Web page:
Remember Holy Land Christians on Jerusalem Sunday, June 20 American Friends of the Episcopal Diocese of Jerusalem Episcopal Church releases new prayer book translations into Spanish and French, solicits feedback Episcopal Church Office of Public Affairs December 10, 2012 at 4:33 pm Bishop Katharine, my prayers are with you and the people of South Carolina. May the peace and hope of God be with all of you. December 12, 2012 at 1:47 am Dear Bryan, quick question just for clarification…of what province of the Anglican Communion is ‘The Episcopal Diocese of South Carolina’ a diocese, as you understand it? Tags Presiding Bishop to visit South Carolina diocese Special convention in January will elect provisional bishop Randolph Charles says: Bryan Hunter says: December 11, 2012 at 10:53 am This article is chock-full of factual errors. Despite what TEC “fact” sheet says, there is absolutely nothing in the constitution or canons of TEC that disallows a diocese to leave TEC.Secondly, Bishop Lawrence has stated repeatedly that those parishes which choose to leave the Diocese of South Carolina and realign with TEC are free to do so and go with his blessing and well-wishes in order to re-form as they see fit. Whether they (or TEC) choose to follow TEC canons for creating a new diocese is no longer his concern. However, what these parishes are not allowed to do is to arrogate the identity of The Diocese of South Carolina (including its name, its diocesan seal, and its history). The Diocese of South Carolina (and its seal) are organized and registered under the corporate law of the State of South Carolina. The diocese is a legal entity with Bishop Lawrence and the Standing Committee registered as the leadership.Furthermore, this article suggests that the provisional bishop for this new diocese will replace the Rt Rev Mark Lawrence. Not so. Mark Lawrence remains the duly elected and installed bishop of the Episcopal Diocese of South Carolina, an ecclesiastical and corporate entity that still persists during its 227 years of uninterrupted existence.Whatever new name the nascent TEC diocese in the Lowcountry of South Carolina chooses for itself, I pray God’s guidance and blessing upon it and the many friends I count within it as they choose their first bishop. Comments are closed. The Rev. Dr. W. Robert Abstein says: Missioner for Disaster Resilience Sacramento, CA Ronald J. Caldwell says: Assistant/Associate Priest Scottsdale, AZ December 10, 2012 at 8:51 am This is great news for the Episcopalians of the low country. The slow train wreck in South Carolina has been happening for years if not decades so none of the recent actions of the old diocesan leadership is a surprise. The local Episcopalians and the national church had a pretty good idea and so were prepared. As soon as the diocesan leadership invoked the hitherto secret agreement of the standing committee to break from TEC if TEC took any action against the bishop, an Episcopalian steering committee was formed. Soon after the meeting on November 17 documented the diocese’s withdrawal from TEC, the Presiding Bishop accepted the renunciation of Episcopal Church orders by Bishop Lawrence. As soon as Lawrence was removed as bishop, the steering committee made a plan for a prompt diocesan convention to elect a new provisional bishop and standing committee. All of this decisive action has lifted the hearts of the faithful Episcopalians in lower Carolina. Now that the two groups have completely divided, the Episcopal Church can get on with the business of rebuilding a great diocese. Director of Music Morristown, NJ Rector Knoxville, TN Thomas Wortham says: Associate Rector for Family Ministries Anchorage, AK Rector and Chaplain Eugene, OR Youth Minister Lorton, VA December 10, 2012 at 6:35 pm As a part-time resident of Pawleys Island, I am grateful for the continuing diocese plan. My prayers are with you all at this time. God bless you as you reorganize a wonderful diocese. December 28, 2012 at 5:10 pm Thank You! Our worship groups are growing in number and we have been gathering delegates for the convention in January as we personally endure continued condemnation from our former fellow parishioners and Rector. At least we found out who are real friends are! December 10, 2012 at 10:53 pm Amen and blessings on all those who fail to see Christ at work in this process. tom Rebecca Alford says: Ya no son extranjeros: Un diálogo acerca de inmigración Una conversación de Zoom June 22 @ 7 p.m. ET Submit a Job Listing This Summer’s Anti-Racism Training Online Course (Diocese of New Jersey) June 18-July 16 Curate (Associate & Priest-in-Charge) Traverse City, MI December 10, 2012 at 5:45 pm As a retired priest, and a product of the Diocese of South Carolina (though I never served there) I, like so many, am grieved by the divisions within the Diocese. Yes, the divisions have been present, in one form or another, for decades — but it is now a time when the Diocese of South Carolina will begin to grow, anew, into representatives of Jesus, and serve the People of God, instead of themselves. How I wish I was closer so I could, somehow, be of assistance. Blessings to all from Riviera Beach, Florida December 17, 2012 at 6:27 am As a member of the Diocese of Quincy, I understand the pain that the Episcopalians are feeling. We are still recovering from the stealing of our churches under the leadership of Keith Ackerman. The people of the Diocese of Quincy are dedicated to the tradition of The Episcopal Church.Three years ago we went through what you are going through at this time. I was one of the people that was on the committee that worked to reconstitute The Diocese of Quincy. The Presiding Bishop was with us every step of the way. Don’t be dismayed over what the people that have left TEC are saying about The Episcopal Church. These people have an agenda that was started a long time ago. They feel that they are correct in whatever they say or do. They have been mislead and lied to for years, and at this time, there is nothing that you can say that will change their mind.In the Diocese of Quincy, the people where told that The Episcopal Church was evil and no longer Christian. I can site many statements that were made that will show you to what lengths they will go through to prove their point. The TRUTH never came from THEIR MOUTH. After a while, if you did not not do your own investigation, you would believe those lies.The Diocese of South Carolina will do just fine. During The Diocese of Quincy reconstitution, I was one of seven people that worked with The Presiding Bishop and her Staff. They offered us all the support and assistance that we needed.I like to tell this story to show the heart of The Presiding Bishop and Clay Matthews.My brother died in Virginia. The first day I was there, I received a call from Clay Matthews with condolences. He was calling to also tell me that he had contacted the Bishop of the Southern Diocese of Virginia to contact me. He wanted to make sure that I had pastoral care. A few hours later I talked to the Bishop and the Priest of the The Episcopal Church in Newport News, VA.. To this day, I have no idea how The Presiding Bishop or Clay Matthews were made aware of my brothers death. I cannot tell you how great it was to have this kind of support.I will be with you, as you reconstitute the Diocese of South Carolina on January 25 and 26, 2013May the Peace and Love of The Lord, be with you Always! Inaugural Diocesan Feast Day Celebrating Juneteenth San Francisco, CA (and livestream) June 19 @ 2 p.m. PT Maggie McGill says: Join the Episcopal Diocese of Texas in Celebrating the Pauli Murray Feast Online Worship Service June 27 December 10, 2012 at 4:34 pm As a former priest of the diocese, I have been saddened to read of the painful divisions in the diocese of SC. I am heartened and encouraged to read of the arrangements by leaders of the continuing diocese and by the presiding bishop. I suppose it has been no surprise to most, given that all this has taken place in the State that is at odds much of the time with much of the nation. But now I pray that the continuing diocese will be empowered by God’s Holy Spirit with a great sense of community as you all move forward with your work and ministries. Rector Albany, NY Presiding Bishop Katharine Jefferts Schori, December 10, 2012 at 4:19 pm My prayers will be with the Diocese of South Carolina as they choose new leadership for the good people there. Hopefully hearts will be heal in the process and the diocese can move forward in the work that is set before them. It may be a long and painful road, but I pray that all will be well and your good work will continue. An Evening with Presiding Bishop Curry and Iconographer Kelly Latimore Episcopal Migration Ministries via Zoom June 23 @ 6 p.m. ET An Evening with Aliya Cycon Playing the Oud Lancaster, PA (and streaming online) July 3 @ 7 p.m. ET Assistant/Associate Rector Morristown, NJ Featured Events William A. Kolb says: John Andrews says: Rector Washington, DC South Carolina Virtual Episcopal Latino Ministry Competency Course Online Course Aug. 9-13 Joel Rowse says: Ronald R Peak says: Associate Rector Columbus, GA tom van alen says: Episcopal Charities of the Diocese of New York Hires Reverend Kevin W. VanHook, II as Executive Director Episcopal Charities of the Diocese of New York Submit an Event Listing December 10, 2012 at 11:42 pm As az Priest ordained in Holy Comforter, Sumter, 40 years ago, I havbe been sad over the events in the Diocese of SC. You have been, and will continue to be in my prayers as you reorganize and begin to bring a renewed spirit into the diocese. God Bless you all as events unfold. AddThis Sharing ButtonsShare to PrintFriendlyPrintFriendlyShare to FacebookFacebookShare to TwitterTwitterShare to EmailEmailShare to MoreAddThis New Berrigan Book With Episcopal Roots Cascade Books The Church Investment Group Commends the Taskforce on the Theology of Money on its report, The Theology of Money and Investing as Doing Theology Church Investment Group Canon for Family Ministry Jackson, MS December 12, 2012 at 4:17 pm Please don’t confuse the continuing Diocese of South Carolina, and those who claim to be the Diocese of South Carolina (aka the Diocese of Lawerance) with the Diocese of Upper South Carolina, Director of Administration & Finance Atlanta, GA TryTank Experimental Lab and York St. John University of England Launch Survey to Study the Impact of Covid-19 on the Episcopal Church TryTank Experimental Lab Seminary of the Southwest announces appointment of two new full time faculty members Seminary of the Southwest Rector Collierville, TN Featured Jobs & Calls The Church Pension Fund Invests $20 Million in Impact Investment Fund Designed to Preserve Workforce Housing Communities Nationwide Church Pension Group The Rev Bob Spencer, BCC says: December 10, 2012 at 9:23 am My prayers (which trust in a loving and inclusive God) are with you as you gather to continue the work of the Gospel. Rector Martinsville, VA Rector Tampa, FL Virtual Celebration of the Jerusalem Princess Basma Center Zoom Conversation June 19 @ 12 p.m. ET Comments (16) Bishop Diocesan Springfield, IL Episcopal Migration Ministries’ Virtual Prayer Vigil for World Refugee Day Facebook Live Prayer Vigil June 20 @ 7 p.m. ET In-person Retreat: Thanksgiving Trinity Retreat Center (West Cornwall, CT) Nov. 24-28 Rector Belleville, IL Paul Foster says: Jay Abbott says: Curate Diocese of Nebraska Rector Pittsburgh, PA Rector Bath, NC Assistant/Associate Rector Washington, DC Associate Priest for Pastoral Care New York, NY January 6, 2013 at 4:23 pm It is sad to see the conservatives of the Anglican Communion so willing to abandon its traditional polity. Regardless of what they think of the currect TEC practice, our province of the Anglican Communion works from the bottom up. I believe we have to embrace the belief that the Holy Spirit will not allow the church to be led permanently into error. The time is not yet for unequivocal categorical condemnations.Just a minor correction, Bishop Kenneth Price was from the Diocese of Southern Ohio. Family Ministry Coordinator Baton Rouge, LA Priest Associate or Director of Adult Ministries Greenville, SC [Episcopal News Service] Presiding Bishop Katharine Jefferts Schori is scheduled to join continuing Episcopalians in the Diocese of South Carolina Jan. 25-26 as they choose a provisional bishop.“We welcome the opportunity to have her with us at this important time in the history of our diocese, and it will be a privilege to share with her firsthand the energy and diversity of the Episcopal Church in the Diocese of South Carolina,” said Hillery Douglas, chairman of the steering committee for the reorganization of the diocese and senior warden of St. Mark’s Episcopal Church in Charleston, in a press release posted here.There will be a reception and other events involving Jefferts Schori on Jan. 25, according to the release, and she will then preside over the convention the next day at Grace Episcopal Church in Charleston as delegates elect a provisional bishop and choose people to fill other vacant diocesan offices.A nominating committee of diocesan Episcopalians is working with the presiding bishop to discern a bishop to nominate for the provisional position, the release said.Bishop John Clark Buchanan, who lives in Mount Pleasant, South Carolina, and Bishop Charles vonRosenberg of Daniel Island, both retired Episcopal Church bishops, are listed here as advisers to the steering committee.A provisional bishop has all the authority and responsibilities of a diocesan bishop, but typically serves for a set period of time and is meant to be a bridge into the time when the continuing diocese is ready to elect a diocesan bishop or make other decisions about its future.For instance, the Diocese of Quincy, which elected Buchanan to serve provisionally, is actively discerning possible reunification with the adjacent Diocese of Chicago. And in Pittsburgh, continuing Episcopalians recently ordained and consecrated Bishop Dorsey W. M. McConnell to be the diocese’s eighth bishop. Bishop Kenneth Price, from the neighboring Diocese of Southern Ohio, served as provision bishop of Pittsburgh for three years.Fort Worth and San Joaquin have elected more than one provisional bishop over time. Bishop Rayford High is the Diocese of Fort Worth’s third provisional bishop, following Bishop C. Wallis Ohl and Bishop Edwin “Ted” Gullick. And Bishop Chet Talton is the Diocese of San Joaquin’s second provisional bishop, succeeding Bishop Jerry Lamb.Some of the continuing dioceses also had the assistance of bishops who served in consulting or assisting roles until they were able to convene to elect a provisional bishop.The continuing Diocese of South Carolina needs a new episcopal leader because Jefferts Schori said Dec. 5 that Mark Lawrence had renounced his orders. She and her Council of Advice agreed that in a Nov. 17 speech to a special diocesan convention, Lawrence said the diocese had left the Episcopal Church a month earlier when Jefferts Schori restricted his ministry on Oct. 17 after the church’s Disciplinary Board for Bishops had certified to her that he had abandoned the Episcopal Church “by an open renunciation of the discipline of the church.”When the day the board’s decision was announced, the diocesan Standing Committee said that the action “triggered two pre-existing corporate resolutions of the diocese, which simultaneously disaffiliated the diocese from the Episcopal Church and called a special convention.”Lawrence asked for and received affirmation from those at the Nov. 17 gathering of that departure.Lawrence and those he leads continue to say that he is still the bishop of the Diocese of South CarolinaAccording to a fact sheet posted on the Episcopal Church’s website: “Dioceses cannot leave the Episcopal Church. While some clergy and individuals may choose to leave, congregations and property remain in the diocese to be used for the mission of the Episcopal Church.”– The Rev. Mary Frances Schjonberg is an editor/reporter for the Episcopal News Service. Cathedral Dean Boise, ID Priest-in-Charge Lebanon, OH Rector (FT or PT) Indian River, MI By Mary Frances SchjonbergPosted Dec 10, 2012 December 11, 2012 at 7:28 pm The Trouble is when the Episcopal Church’s leadership at the national level are no longer holding to the traditions of the Church, and then normal bread and butter Christians in the Episcopal Church no longer have natural or organic fellowship or unity. The Roman Catholic Church has included them in a special generous offer, and the majority of Anglicans in the world would welcome them, just not the North American Anglicans who are in communion with Canterbury. My prayers are with Bishop Mark Lawrence and the Christians he shepherds, he is put in a very hard position by a denomination that is now very hard to reconcile with traditional Christianity; Catholic, Protestant or Orthodoxy. The exodus from the Episcopal Church by ordinary Christians must indicate something is not right. Press Release Service Lin Goldstone says: Rector Smithfield, NC Rector Hopkinsville, KY Rector/Priest in Charge (PT) Lisbon, ME Rector Shreveport, LA Course Director Jerusalem, Israel Submit a Press Release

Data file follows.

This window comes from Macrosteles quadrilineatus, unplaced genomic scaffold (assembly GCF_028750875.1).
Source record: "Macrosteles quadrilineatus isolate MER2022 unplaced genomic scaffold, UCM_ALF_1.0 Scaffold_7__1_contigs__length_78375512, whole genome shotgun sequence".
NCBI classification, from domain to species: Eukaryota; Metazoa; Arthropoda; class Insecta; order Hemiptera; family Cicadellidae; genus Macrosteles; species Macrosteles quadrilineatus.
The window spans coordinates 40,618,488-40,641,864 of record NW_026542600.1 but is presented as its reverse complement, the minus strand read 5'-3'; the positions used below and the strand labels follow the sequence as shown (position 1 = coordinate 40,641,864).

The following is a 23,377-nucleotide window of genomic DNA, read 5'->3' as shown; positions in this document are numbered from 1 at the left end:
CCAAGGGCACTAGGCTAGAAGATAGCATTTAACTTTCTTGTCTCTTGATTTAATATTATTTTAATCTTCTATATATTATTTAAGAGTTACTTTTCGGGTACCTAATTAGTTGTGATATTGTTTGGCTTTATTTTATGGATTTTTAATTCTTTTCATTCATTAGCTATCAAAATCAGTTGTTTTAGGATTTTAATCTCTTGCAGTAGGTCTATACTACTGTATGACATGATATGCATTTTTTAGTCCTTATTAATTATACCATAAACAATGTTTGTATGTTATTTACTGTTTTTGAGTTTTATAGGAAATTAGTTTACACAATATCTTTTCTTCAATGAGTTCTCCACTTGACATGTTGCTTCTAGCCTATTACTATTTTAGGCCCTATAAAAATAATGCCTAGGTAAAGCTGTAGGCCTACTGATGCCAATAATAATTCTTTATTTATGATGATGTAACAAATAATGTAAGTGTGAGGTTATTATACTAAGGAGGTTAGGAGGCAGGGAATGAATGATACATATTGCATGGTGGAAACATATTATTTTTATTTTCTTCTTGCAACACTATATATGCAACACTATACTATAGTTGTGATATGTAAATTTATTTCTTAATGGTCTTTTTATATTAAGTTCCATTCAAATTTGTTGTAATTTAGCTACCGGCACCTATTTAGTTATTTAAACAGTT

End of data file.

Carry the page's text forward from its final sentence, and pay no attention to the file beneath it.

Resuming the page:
Tags Featured Events AddThis Sharing ButtonsShare to PrintFriendlyPrintFriendlyShare to FacebookFacebookShare to TwitterTwitterShare to EmailEmailShare to MoreAddThis March 20, 2014 at 3:00 pm An appropriate tribute to a gracious and respected colleague. Curate Diocese of Nebraska Obituary, Episcopal Migration Ministries’ Virtual Prayer Vigil for World Refugee Day Facebook Live Prayer Vigil June 20 @ 7 p.m. ET Comments (7) Rector Washington, DC Submit a Job Listing Remember Holy Land Christians on Jerusalem Sunday, June 20 American Friends of the Episcopal Diocese of Jerusalem March 13, 2014 at 8:31 pm Thank you for a moving tribute to a man who could prove that nice people can finish first. As I remarked earlier, Bert and I met, and became friends and confidente’s in the late 60s, lost contact a few years later, and resumed contact (by fortunate accident) two years ago. At the outset of our friendship we both came to know that skin color had nothing to do with friendship, professional and personal. A third colleage, Donn Doak, shared that feeling. Bert’s legacy will be imprinted on TV’s book of accomplishments with a bright star. March 18, 2014 at 10:33 am I am the aforementioned college roomate who was Bert’s girlfriend. I am happy to say that I did keep in touch with him for most of the past 45 years. Jane put it so eloquently — visionary and global soul. And kind, gentle and loving.No one who has ever met Bert does not love him and cherish the friendship. I was so fortunate to explore that beautiful soul to its extreme depths. I will love him always and miss him dearly.Bon voyage, dear friend. Join the Episcopal Diocese of Texas in Celebrating the Pauli Murray Feast Online Worship Service June 27 Rector Shreveport, LA Del Glover says: Canon for Family Ministry Jackson, MS March 19, 2014 at 3:48 pm I knew Bertram as a child as we grew up together in his home church and faith in Philadelphia PA. I was very sorry to hear of his death, but very proud of his accomplishments in life. May he now rest in peace until Jesus comes.An erstwhile friend. Jane grissmer says: Course Director Jerusalem, Israel Rector Tampa, FL Virtual Episcopal Latino Ministry Competency Course Online Course Aug. 9-13 RIP: Bert Medley, broadcast journalist, digital innovator, succumbs to cancer Episcopal Church releases new prayer book translations into Spanish and French, solicits feedback Episcopal Church Office of Public Affairs Assistant/Associate Rector Morristown, NJ This Summer’s Anti-Racism Training Online Course (Diocese of New Jersey) June 18-July 16 Featured Jobs & Calls Assistant/Associate Rector Washington, DC Cathedral Dean Boise, ID Ya no son extranjeros: Un diálogo acerca de inmigración Una conversación de Zoom June 22 @ 7 p.m. ET Rector Smithfield, NC Inaugural Diocesan Feast Day Celebrating Juneteenth San Francisco, CA (and livestream) June 19 @ 2 p.m. PT People Virtual Celebration of the Jerusalem Princess Basma Center Zoom Conversation June 19 @ 12 p.m. ET March 12, 2014 at 12:37 pm Alessandra and company – Thank you for this beautifully written tribute to a beautiful person. Assistant/Associate Priest Scottsdale, AZ By Alessandra Pena, Allison Davis and Dan WebsterPosted Mar 12, 2014 The Church Pension Fund Invests $20 Million in Impact Investment Fund Designed to Preserve Workforce Housing Communities Nationwide Church Pension Group The Church Investment Group Commends the Taskforce on the Theology of Money on its report, The Theology of Money and Investing as Doing Theology Church Investment Group Comments are closed. Missioner for Disaster Resilience Sacramento, CA Rector Martinsville, VA TryTank Experimental Lab and York St. John University of England Launch Survey to Study the Impact of Covid-19 on the Episcopal Church TryTank Experimental Lab Family Ministry Coordinator Baton Rouge, LA Rector Bath, NC Director of Administration & Finance Atlanta, GA L. Leonita Ashley Herrington says: March 13, 2014 at 9:53 pm I met Bert in the early 70’s in dc. He dated my college roommate . We were all white girls. He surely noted that but always went beyond that. A true visionary and global soul to the end. Reading his obituary and the further expression of his soul in the world, I am only sad that I lost touch with him. He lived fully and beautifully. Curate (Associate & Priest-in-Charge) Traverse City, MI An Evening with Aliya Cycon Playing the Oud Lancaster, PA (and streaming online) July 3 @ 7 p.m. ET Associate Rector Columbus, GA Rector and Chaplain Eugene, OR Associate Rector for Family Ministries Anchorage, AK Bertram Albert Medley, Jr., age 69, passed away peacefully at Calvary Hospital in N.Y. Tuesday night (March 11) after a long and courageous battle with cancer. Born on July 21, 1944 in Philadelphia to a family of devout Seventh-day Adventists, he attended an integrated public high school where he discovered two traits in himself that would shape his life both personally and professionally.Firstly, he learned that he was able instinctively to seek out the human commonalities he shared with others, beyond any racial or religious differences. While this would later inform his journalistic talent for getting to the true “heart” of a news story; more importantly and poignantly, his life-long open minded/big-hearted inclusiveness allowed him to be surrounded in his final months by cherished pastors who were Episcopal priests and Jewish rabbis, by beloved African-American family members and Swedish American “nephews,” and a support team of devoted “framily,” who rivaled any U.N. gathering in their diversity. Skypes from Israel and South Africa were as common to his hospital bed as were the stream of visitors from around the country that brought such comfort to him and amazement to hospital staff. His hospice physician at Calvary, Dr. Carrington commented that “in my entire career, I have rarely seen such an outpouring of love and support for a patient.”His second discovery at Olney High School, Philadelphia, was the fascination of evolving broadcast technology. This would lead to Bert’s illustrious 33-year career with NBC, first as a network news producer and later as a pioneering visionary who helped lay the groundwork for the digital media age at MSNBC.Bert caught the broadcast bug after a white, fellow Adventist and classmate invited him to his suburban home to show him the low power radio station he’d set up in his basement. Bert was hooked and the rest was history. From there, he honed his skills working at the college radio station at his alma mater, Temple University. In 1968, he got his first professional television post with NBC News in Atlanta. He later worked in bureaus in Cleveland, Washington, D.C. and Tel Aviv, Israel (where he served as Deputy Bureau Chief from 1985-88), before finally landing at network headquarters in New York City.His innate compassion and keen story telling skills came to the fore when he teamed up with correspondent Bob Dotson to produce pieces were for a Today Show segment called “…in Pursuit of the American Dream,” which ran from 1975 to 1984. Dotson recalls the story that had the biggest impact on Bert “was the one we did on a Philadelphia beat cop, Bill Sample, who granted wishes to sick kids. In a nutshell the cop’s neighborhood effort paved the way for ‘Make a Wish’ and all the other big time charities that followed. Bert found the story in his hometown and the piece was nominated for an Emmy.”Bert Medley was also a futurist. He invested in a computer long before it was a household staple, realizing that this device sitting on top of a desk could engage the “viewer” with words, pictures and sound and that this rich multi-media experience – controlled and guided by the user – could have a much greater impact on presenting news content than the passivity of the television screen.In 1995 he jumped at the chance to be an integral part of the first teams at NBC News working to bring original news content to the internet. Even before MSNBC.com, there was “NBC Supernet” and it was Bert’s vision that helped lead a small band of digital news pioneers to this new age of journalism.“Bert was instrumental in bringing his television broadcast colleagues to this new frontier,” said Allison Davis, former NBC News colleague. “Few understood this digital realm but Bert led them by the hand, teaching them to ‘think differently.’”In 1995 there was no book or script. There was no model to follow. NBC was the first broadcaster to go online and arguably the first news organization to produce original journalism on the internet.“We made it up as we went along,” Davis said. “Bert created content and sweet talked his way into using the servers of the parent company, General Electric, that provided the hosting, storage and distribution of our original NBC News content.”Every Friday, Bert worked late to build an online page that chronicled the week’s news. There was even a news quiz with a T-shirt prize for the user who was first to answer the questions correctly. It wasn’t long before NBC Supernet was absorbed by the partnership between NBC News and Microsoft. Bert was tapped to help direct news coverage at MSNBC.com; his last position at NBC News but certainly not his last job in the digital world.His work at NBC was recognized with awards from The Associated Press, Women in Communications, the Catholic Academy and the Epilepsy Foundation of America. During his broadcast and cable career he had been active in several professional organizations including NATPE- National Association of Television Program Executives,SIIA – Software & Information Industry Association, NABJ – National Association of Black Journalists, and BAFTA – British Academy of Film and Television Arts New York.In early 2001, he took early retirement from NBC but his communications career was far from over. Having converted to the Episcopal Church years before, he deepened his connection to the Church when he accepted the post of Director of Television and New Media for Trinity Wall Street in lower Manhattan.“I realized my entire professional experience prepared me for my work at Trinity,” he said from his bed at Calvary Hospital in the Bronx on his last Christmas Eve. “I thought I was guided to Trinity.”On the morning of Sept. 11, 2001, Bert Medley was at Trinity Television studios, located in a church building just a few blocks from the World Trade Center. He was preparing to videotape a theological program led by the Right Rev. Dr. Rowan Williams, soon to become the Anglican Archbishop of Canterbury. As the attacks unfolded before their eyes the archbishop led a prayer and Bert went into news producer mode.“The journalist in me just kicked in,” Bert recalled. In fact, one of the freelance videographers Bert hired that day recorded the second plane crashing into the World Trade Center tower.The experiences of the archbishop as he and the clergy and countless employees at Trinity then scrambled to save their own lives and the lives of the nursery school children at Trinity Day Care, would inform his book of theological reflections on 9/11, Writing in the Dust: After September 11.Archbishop Rowan never forgot Bert. Few people who ever met him could. Upon learning of his declining health, he sent a personal note to him with Bishop Herbert Donovan, one of Bert’s close friends and pastor.In the months following 9/11, Mr. Medley’s team at Trinity Television would go on to document the extraordinary 9-month volunteer ministry that was housed at St. Paul’s Chapel, a Trinity-owned church directly across from the Twin Towers. St. Paul’s miraculously survived the collapse of the towers unscathed and became a respite center for first responders. In 2003, it opened one of the first memorial exhibitions in the area.During his five years at Trinity Wall Street, Bert also worked on video projects bringing together renowned international theologians of many faiths to explore the roots of fundamentalist violence and extend the call for non-violent reactions to conflict. Through these projects he came to work both with Nobel Laureate Archbishop Desmond Tutu of Southern Africa and also his successor, Archbishop Njongonkulu Ndungane, with whom he developed a close personal friendship.Bert also became a respected lay leader in the Episcopal Diocese of New York, serving on the vestries of both his own parish, St. Bartholomew’s on Park Avenue, and later at Trinity Wall Street. He also served on the Advisory Board of Episcopal Charities. This did not mean that he forgot his love and respect for the church of his birth. He shared his torn loyalties and recalls being much assuaged by the Rev. Dan Matthews, then rector of Trinity, who reminded Bert that the first client for the Trinity Television production studios he helped revamp was the Seventh-day Adventist program, “Faith for Today.”Bert’s final professional project fulfilled a life-long personal dream. After leaving Trinity in 2007, he helped a vibrant new start-up channel “K24” in Nairobi, Kenya to develop into a 24-hr. news station. In a rare moment of racial commentary, his friend Alessandra Pena recalls his sharing how unexpectedly overwhelming it was for him to see an entire news station full of young black journalists after an early career being one of a handful of African Americans in any given U.S. newsroom.“I joked that he was having his ‘Roots’ moment,” says Ms. Pena, “and he let out that deep wonderful belly laugh of his and said, ‘Absolutely, and I got to see the dream come true at least once, somewhere!’ ”In October of 2007, while in Kenya, Bert was diagnosed with a recurrence of the spinal astrocytoma he had first battled in 1997. He finally succumbed on March 11 shortly after 11 p.m. surrounded by family and friends, the “framily” who had supported him throughout his final journey.He is survived by his sister Diane and brother-in-law Larry Smith; brother Carlos and sister-in-law Denise Medley; and nieces Bethany Medley Smith, April Jeanene Medley and Deidre Medley Coutsoumpos.A funeral service will be held in April at St. Bartholomew’s Episcopal Church, Park Avenue and 51st Street. In lieu of flowers, the family invites donations to be made in the name of Bert Medley to “Episcopal Charities of New York” 1047 Amsterdam Avenue, New York, NY 10025 Attn: Rev. Mary Beth Sasso. David Rush says: Rector Hopkinsville, KY Associate Priest for Pastoral Care New York, NY Rector Belleville, IL Diana Wilcox says: Seminary of the Southwest announces appointment of two new full time faculty members Seminary of the Southwest Bishop Diocesan Springfield, IL Rector/Priest in Charge (PT) Lisbon, ME March 21, 2014 at 4:15 pm A wonderful human being. Bert, you will be so very much missed! May light perpetual shine upon him, and may God’s grace and all abiding love embrace all who mourn. Youth Minister Lorton, VA An Evening with Presiding Bishop Curry and Iconographer Kelly Latimore Episcopal Migration Ministries via Zoom June 23 @ 6 p.m. ET New Berrigan Book With Episcopal Roots Cascade Books Episcopal Charities of the Diocese of New York Hires Reverend Kevin W. VanHook, II as Executive Director Episcopal Charities of the Diocese of New York Submit a Press Release Rector Pittsburgh, PA Suzanne Reifers Judd says: Rector (FT or PT) Indian River, MI Rector Knoxville, TN Priest-in-Charge Lebanon, OH Submit an Event Listing Press Release Service In-person Retreat: Thanksgiving Trinity Retreat Center (West Cornwall, CT) Nov. 24-28 Priest Associate or Director of Adult Ministries Greenville, SC Lynn Brewster says: Rector Collierville, TN Director of Music Morristown, NJ Rector Albany, NY